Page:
It was a hot, hazy Tuesday in May when we embarked on our slow boat trip down the Rio Cuyabeno. Our destination was Cuyabeno Lodge, the original eco-resort of this remote 1.5 million acre protected area in Ecuador’s Oriente (East) called the Cuyabeno Wildlife Reserve.
For more than two hours we traveled downriver from the oil city of Lago Agrio. Along the way our tour guide for the week, Guilver, would signal the boat captain to slow the motor so that he could point out a pack of spider monkeys or stinky turkeys (aka wild chickens) barely visible in some tall, distant tree branch.
Around bends and buckles we crept deeper and deeper into the Ecuadorian Amazon until finally the river opened up into into a large still reflective lake. “Look, look,” Guilver exclaimed pointing to a small disruption in the otherwise smooth lake surface. Two greyish purple dorsal fins appeared side by side in unison before quickly disappearing again. “The pink river dolphins are welcoming you to Cuyabeno!”
Guests of the Unspoiled Jungle
The majority of our time in the Amazon was spent in a boat, either paddle or motor, navigating narrow rivers and creeks in search of wildlife.
By day we were able to spot packs of spider and capuchin monkeys playing together in the tree branches, watch snake-necked birds and king fishers elegantly fan their wings out to dry under the sun, follow bullet ants as they marched with leaves from tree to nest, and on rare occasion creep up (a little too close in my opinion) next to anacondas coiled in trees. The brilliantly colored blue and yellow macaws were beautiful to watch – they are monogamous animals who mate for life so were typically seen flying or perched in pairs.
As the sun set on Cuyabeno, we would visit the Laguna Grande for an evening swim before our night walk or paddle boat ride in search of caimen, anacondas, spiders and frog species. After the day’s activities were completed we’d eat a delicious dinner and watch a video recap of our daily sightings via small camera projector and draped sheet. Then we’d retire to our rustic cabin to be lulled to sleep by the hums of insects.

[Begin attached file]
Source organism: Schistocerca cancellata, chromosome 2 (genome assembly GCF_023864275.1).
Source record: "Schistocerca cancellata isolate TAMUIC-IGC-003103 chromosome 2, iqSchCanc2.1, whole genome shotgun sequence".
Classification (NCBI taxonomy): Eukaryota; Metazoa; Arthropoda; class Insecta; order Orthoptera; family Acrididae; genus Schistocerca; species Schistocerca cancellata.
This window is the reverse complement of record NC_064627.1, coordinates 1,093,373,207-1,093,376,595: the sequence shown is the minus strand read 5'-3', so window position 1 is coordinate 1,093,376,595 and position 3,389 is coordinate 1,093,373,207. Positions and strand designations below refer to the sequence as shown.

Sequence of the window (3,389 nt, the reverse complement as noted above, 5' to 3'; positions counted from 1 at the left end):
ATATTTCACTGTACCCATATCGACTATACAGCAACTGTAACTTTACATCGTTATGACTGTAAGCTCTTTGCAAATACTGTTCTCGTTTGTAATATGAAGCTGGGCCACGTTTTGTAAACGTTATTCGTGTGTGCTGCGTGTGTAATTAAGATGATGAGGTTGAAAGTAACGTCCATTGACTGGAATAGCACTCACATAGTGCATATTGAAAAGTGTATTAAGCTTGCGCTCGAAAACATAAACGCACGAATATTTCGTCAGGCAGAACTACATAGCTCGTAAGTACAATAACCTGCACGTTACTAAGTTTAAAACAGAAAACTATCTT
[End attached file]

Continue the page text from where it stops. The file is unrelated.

The Trees Have Eyes
We were quickly lost in the enormity of the Amazon. Spanning eight countries in South America, the Amazon covers 1.4 billion acres of dense tropical forest and is home to one in ten known species on Earth. The Cuyabeno Wildlife Reserve is ecologically unique in the Amazon as a flooded forest for most of the year thanks to water runoff from the nearby Andes. The climate lends itself to a higher density of biodiversity including 10 species of monkeys, 500 bird species and more than 300 species of trees per hectare. Despite these favorable odds for animal watching, it feels as though we barely scratched the surface in terms of the wildlife we were able to see. Which made us wonder, if we could see all of these incredible animals from the comfort of a river boat, what was hiding just beyond the river bank that we couldn’t see?
Yucca Bread Siona Style
On one rainy day we boated 30 minutes down river to a small village of the Siona people to make traditional yucca bread.
The Siona people are one of five indigenous ethnic groups living in the Ecuadorian Amazon. In the 1990s the Ecuadorian government appropriated the Siona people a large swath of territory along the Cuyabeno river. While historically a nomadic people, many chose to settle and ever since they have been engaging in tourism activities to supplement their traditional subsistence activities (such as hosting tour groups at their villages). Many of the lodges and boats in the Cuyabeno Wildlife Reserve have been built by the Siona people.
In total it is estimated there are only 250 Siona people left in Ecuador today.
Reflections on Our Amazonian Experience
In the end, our trip to the Amazon didn’t quite live up to our expectations. In large part, we attribute this up a less than awesome experience with our tour operator and unengaged guide. Beyond this, however, we spent a lot of time and money getting to the Amazon and were a bit underwhelmed with the experience of spending hour after patient hour wandering around in a boat searching for wildlife that was too far away to really see well. I think we would have enjoyed it more were we more interested in plant, insect and bird species.
We also were a bit confused by our visit to the Siona village where people seemed to live modernly and yet we were there to observe them bake yucca bread in a traditional fashion.
I know we barely scratched the surface of the Amazon on this trip and I am confident there are so many amazing wonders to observe but this excursion was a bit too slow paced (for Adam) and too expensive for our budget this time around.